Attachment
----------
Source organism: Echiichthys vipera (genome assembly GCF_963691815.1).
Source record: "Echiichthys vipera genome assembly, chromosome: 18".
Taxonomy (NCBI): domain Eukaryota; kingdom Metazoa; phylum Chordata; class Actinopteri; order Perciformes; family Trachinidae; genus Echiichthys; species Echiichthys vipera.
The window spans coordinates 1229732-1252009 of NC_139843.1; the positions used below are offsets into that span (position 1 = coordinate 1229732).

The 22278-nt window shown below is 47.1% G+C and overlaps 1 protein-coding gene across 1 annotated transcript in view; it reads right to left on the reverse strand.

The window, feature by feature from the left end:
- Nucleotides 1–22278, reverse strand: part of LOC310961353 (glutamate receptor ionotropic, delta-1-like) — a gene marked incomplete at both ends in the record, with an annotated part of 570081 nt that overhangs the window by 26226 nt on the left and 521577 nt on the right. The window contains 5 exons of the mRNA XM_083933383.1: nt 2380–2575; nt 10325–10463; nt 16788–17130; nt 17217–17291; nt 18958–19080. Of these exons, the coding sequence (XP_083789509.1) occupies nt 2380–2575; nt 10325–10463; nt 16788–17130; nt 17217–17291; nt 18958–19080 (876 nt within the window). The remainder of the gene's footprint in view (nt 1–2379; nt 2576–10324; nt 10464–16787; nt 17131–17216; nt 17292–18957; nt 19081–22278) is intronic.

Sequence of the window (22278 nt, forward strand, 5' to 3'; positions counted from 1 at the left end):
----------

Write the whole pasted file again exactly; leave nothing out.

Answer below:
Source organism: Echiichthys vipera (genome assembly GCF_963691815.1).
Source record: "Echiichthys vipera genome assembly, chromosome: 18".
Taxonomy (NCBI): domain Eukaryota; kingdom Metazoa; phylum Chordata; class Actinopteri; order Perciformes; family Trachinidae; genus Echiichthys; species Echiichthys vipera.
The window spans coordinates 1229732-1252009 of NC_139843.1; the positions used below are offsets into that span (position 1 = coordinate 1229732).

The 22278-nt window shown below is 47.1% G+C and overlaps 1 protein-coding gene across 1 annotated transcript in view; it reads right to left on the reverse strand.

The window, feature by feature from the left end:
- Nucleotides 1–22278, reverse strand: part of LOC310961353 (glutamate receptor ionotropic, delta-1-like) — a gene marked incomplete at both ends in the record, with an annotated part of 570081 nt that overhangs the window by 26226 nt on the left and 521577 nt on the right. The window contains 5 exons of the mRNA XM_083933383.1: nt 2380–2575; nt 10325–10463; nt 16788–17130; nt 17217–17291; nt 18958–19080. Of these exons, the coding sequence (XP_083789509.1) occupies nt 2380–2575; nt 10325–10463; nt 16788–17130; nt 17217–17291; nt 18958–19080 (876 nt within the window). The remainder of the gene's footprint in view (nt 1–2379; nt 2576–10324; nt 10464–16787; nt 17131–17216; nt 17292–18957; nt 19081–22278) is intronic.

Sequence of the window (22278 nt, forward strand, 5' to 3'; positions counted from 1 at the left end):